In early March we went on a two day trip to Germany and visited a few artisan wine makers we had heard good things about. We were especially on the lookout for quality natural Riesling, a wine which has frequently been requested from us. 

During our trip we visited six producers, equally divided among the two biggest wine regions of Germany; Rheinhessen and Pfalz.

Day 1: Rheinhessen – “Land der 100 Hügel“ (land of the 100 hills)
Rheinhessen is Germany’s biggest wine region and also known as the land of the 100 hills. It may come as no surprise that Riesling is very important here, but there are also other grapes present. The also well-known Pinot Noir, locally known as Spätburgunder, and Pinot Blanc as well as Gris have grown in popularity and the same can be said for the local and lesser known grape varieties such as Scheurebe, Dornfelder and Ortega. 

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We had three producers on the agenda for the day, namely Thörle, Gutzler and Gröhl, which are all located in the middle of the hilly area covering the left bank of the Rhine Valley. 

Thörle was the first winery on our list. Upon arrival we were greeted by Christoph, one of of the two Thörle brothers, who showed us their wines and gave us a tour of their winery. The wines produced by Thörle are a typical expression of the chalky-salty limestone and shell terroir so commonly found in this part of the region. Riesling and Pinot Noir are their flagship wines, but also Chardonnay, Merlot and Cabernet Sauvignon play an important role in their wine making.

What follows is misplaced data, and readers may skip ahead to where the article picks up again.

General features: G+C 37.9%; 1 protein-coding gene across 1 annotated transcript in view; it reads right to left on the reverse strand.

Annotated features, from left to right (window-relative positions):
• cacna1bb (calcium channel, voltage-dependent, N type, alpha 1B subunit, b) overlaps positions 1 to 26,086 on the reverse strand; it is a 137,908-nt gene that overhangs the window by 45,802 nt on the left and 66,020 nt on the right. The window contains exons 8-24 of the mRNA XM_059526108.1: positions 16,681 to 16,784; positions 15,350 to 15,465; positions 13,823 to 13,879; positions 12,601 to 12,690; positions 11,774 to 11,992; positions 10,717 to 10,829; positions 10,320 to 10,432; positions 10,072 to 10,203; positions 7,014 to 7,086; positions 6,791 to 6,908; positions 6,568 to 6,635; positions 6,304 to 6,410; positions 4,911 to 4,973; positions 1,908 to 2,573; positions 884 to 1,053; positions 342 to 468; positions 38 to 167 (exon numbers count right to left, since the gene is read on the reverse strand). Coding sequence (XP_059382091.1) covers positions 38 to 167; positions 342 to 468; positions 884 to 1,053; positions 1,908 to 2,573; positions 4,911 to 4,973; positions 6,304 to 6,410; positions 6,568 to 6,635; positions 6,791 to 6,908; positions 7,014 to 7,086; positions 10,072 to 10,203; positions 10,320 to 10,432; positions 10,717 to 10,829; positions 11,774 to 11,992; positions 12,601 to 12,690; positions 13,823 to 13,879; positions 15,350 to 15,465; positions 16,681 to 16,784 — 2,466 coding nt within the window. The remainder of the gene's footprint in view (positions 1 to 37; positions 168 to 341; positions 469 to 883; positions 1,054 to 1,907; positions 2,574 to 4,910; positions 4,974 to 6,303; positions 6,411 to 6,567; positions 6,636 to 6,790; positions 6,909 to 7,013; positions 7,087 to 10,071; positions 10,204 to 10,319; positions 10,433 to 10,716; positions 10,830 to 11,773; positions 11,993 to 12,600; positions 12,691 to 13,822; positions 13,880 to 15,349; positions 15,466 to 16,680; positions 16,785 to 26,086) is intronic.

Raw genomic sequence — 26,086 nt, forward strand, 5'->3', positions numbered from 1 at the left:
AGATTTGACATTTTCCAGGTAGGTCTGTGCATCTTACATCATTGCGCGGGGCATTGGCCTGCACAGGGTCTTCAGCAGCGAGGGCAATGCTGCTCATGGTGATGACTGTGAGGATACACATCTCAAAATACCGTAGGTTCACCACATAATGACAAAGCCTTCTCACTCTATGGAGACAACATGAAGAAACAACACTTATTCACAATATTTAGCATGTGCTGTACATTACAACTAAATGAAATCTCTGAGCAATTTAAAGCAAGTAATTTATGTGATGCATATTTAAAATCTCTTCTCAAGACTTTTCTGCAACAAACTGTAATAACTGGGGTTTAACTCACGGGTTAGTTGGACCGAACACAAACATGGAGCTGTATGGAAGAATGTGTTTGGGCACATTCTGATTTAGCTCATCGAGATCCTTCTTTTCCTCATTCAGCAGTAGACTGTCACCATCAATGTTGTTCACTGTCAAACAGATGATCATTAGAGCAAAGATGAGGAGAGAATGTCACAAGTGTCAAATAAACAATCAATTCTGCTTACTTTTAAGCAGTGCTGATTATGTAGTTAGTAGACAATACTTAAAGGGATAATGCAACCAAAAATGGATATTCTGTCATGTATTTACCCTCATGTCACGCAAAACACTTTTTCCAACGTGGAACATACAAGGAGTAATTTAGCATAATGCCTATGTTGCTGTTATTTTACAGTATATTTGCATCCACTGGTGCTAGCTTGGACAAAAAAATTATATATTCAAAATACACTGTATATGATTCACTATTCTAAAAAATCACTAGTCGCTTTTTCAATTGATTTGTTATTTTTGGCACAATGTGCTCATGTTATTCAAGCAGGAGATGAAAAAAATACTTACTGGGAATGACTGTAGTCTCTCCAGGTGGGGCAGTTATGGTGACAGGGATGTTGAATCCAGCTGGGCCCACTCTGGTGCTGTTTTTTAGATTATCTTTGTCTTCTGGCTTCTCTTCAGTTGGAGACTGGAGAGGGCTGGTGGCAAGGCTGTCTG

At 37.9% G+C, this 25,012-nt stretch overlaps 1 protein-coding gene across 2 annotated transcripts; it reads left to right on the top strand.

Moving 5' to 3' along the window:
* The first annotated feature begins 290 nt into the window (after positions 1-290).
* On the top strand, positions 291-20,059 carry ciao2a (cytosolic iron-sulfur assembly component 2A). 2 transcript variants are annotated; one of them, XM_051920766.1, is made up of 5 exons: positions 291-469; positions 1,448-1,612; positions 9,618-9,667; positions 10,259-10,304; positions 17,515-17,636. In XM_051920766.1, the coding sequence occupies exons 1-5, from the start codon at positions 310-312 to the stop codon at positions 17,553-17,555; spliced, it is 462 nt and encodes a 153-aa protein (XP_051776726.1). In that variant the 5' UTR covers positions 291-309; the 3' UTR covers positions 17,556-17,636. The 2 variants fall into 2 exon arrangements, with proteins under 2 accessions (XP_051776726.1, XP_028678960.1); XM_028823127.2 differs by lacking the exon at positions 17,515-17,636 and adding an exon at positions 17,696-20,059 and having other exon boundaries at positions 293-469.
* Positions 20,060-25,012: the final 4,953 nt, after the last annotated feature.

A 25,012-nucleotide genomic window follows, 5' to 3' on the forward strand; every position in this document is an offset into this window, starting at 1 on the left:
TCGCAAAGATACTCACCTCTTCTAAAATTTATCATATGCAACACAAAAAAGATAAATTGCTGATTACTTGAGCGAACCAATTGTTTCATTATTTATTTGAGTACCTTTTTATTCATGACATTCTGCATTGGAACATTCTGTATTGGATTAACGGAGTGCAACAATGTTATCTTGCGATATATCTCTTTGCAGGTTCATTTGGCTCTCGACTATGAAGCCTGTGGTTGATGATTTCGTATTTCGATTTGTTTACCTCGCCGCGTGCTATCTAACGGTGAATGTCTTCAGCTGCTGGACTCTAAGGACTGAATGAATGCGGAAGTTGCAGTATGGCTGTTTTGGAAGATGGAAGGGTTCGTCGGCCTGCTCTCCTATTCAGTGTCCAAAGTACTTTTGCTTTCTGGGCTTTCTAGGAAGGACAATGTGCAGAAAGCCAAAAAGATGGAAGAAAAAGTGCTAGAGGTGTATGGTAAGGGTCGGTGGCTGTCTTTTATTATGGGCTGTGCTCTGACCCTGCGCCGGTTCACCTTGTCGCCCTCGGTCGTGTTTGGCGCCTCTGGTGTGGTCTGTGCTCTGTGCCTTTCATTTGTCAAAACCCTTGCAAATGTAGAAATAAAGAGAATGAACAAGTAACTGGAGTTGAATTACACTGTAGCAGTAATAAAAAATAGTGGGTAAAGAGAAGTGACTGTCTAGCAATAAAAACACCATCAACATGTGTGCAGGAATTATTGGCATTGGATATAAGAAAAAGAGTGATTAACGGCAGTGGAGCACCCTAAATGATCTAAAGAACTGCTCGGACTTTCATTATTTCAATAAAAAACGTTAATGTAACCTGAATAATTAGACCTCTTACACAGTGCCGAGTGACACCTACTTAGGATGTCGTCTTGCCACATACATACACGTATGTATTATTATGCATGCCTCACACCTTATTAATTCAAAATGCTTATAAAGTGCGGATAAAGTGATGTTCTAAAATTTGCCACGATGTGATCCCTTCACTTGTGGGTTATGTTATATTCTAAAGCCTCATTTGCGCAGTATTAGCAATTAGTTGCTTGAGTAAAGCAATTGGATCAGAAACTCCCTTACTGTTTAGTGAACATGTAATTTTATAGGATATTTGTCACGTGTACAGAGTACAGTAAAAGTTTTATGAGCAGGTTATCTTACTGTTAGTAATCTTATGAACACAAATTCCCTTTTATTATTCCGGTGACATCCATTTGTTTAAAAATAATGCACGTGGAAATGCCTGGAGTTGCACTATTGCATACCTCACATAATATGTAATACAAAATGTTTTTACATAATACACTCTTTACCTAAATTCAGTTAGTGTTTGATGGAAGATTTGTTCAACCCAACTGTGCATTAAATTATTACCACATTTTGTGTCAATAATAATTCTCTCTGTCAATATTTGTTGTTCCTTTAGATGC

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After visiting Thörle we headed off to Gundheim to visit Gutzler. Gutzler is a bio-certified winery and a member of Germany’s elite “VDP” wineries. During our research it became apparent that German wineries value certification a lot more than their Italian counterparts who often see it as an expensive label designed for larger wineries who use it as a marketing tool. 

Aside from producing Riesling, Gutzler focuses strongly on creating quality red wines as was evident when we visited their impressive barrique cellar. One of their most remarkable wines is a Dornfelder produced with the grapes from a single vineyard.

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We finished the day and our visit to Rheinhessen at the Gröhl winery in Weinolsheim where the vintner’s wife welcomed us in their brand new and state-of-the-art vinoteca. Just by strolling around their old cave-like wine cellar it became apparent that Riesling is king here. Their widely spread vineyards revealed however they also cultivate many other white grapes, as well as Pinot Noir.

Part 2 can be found here.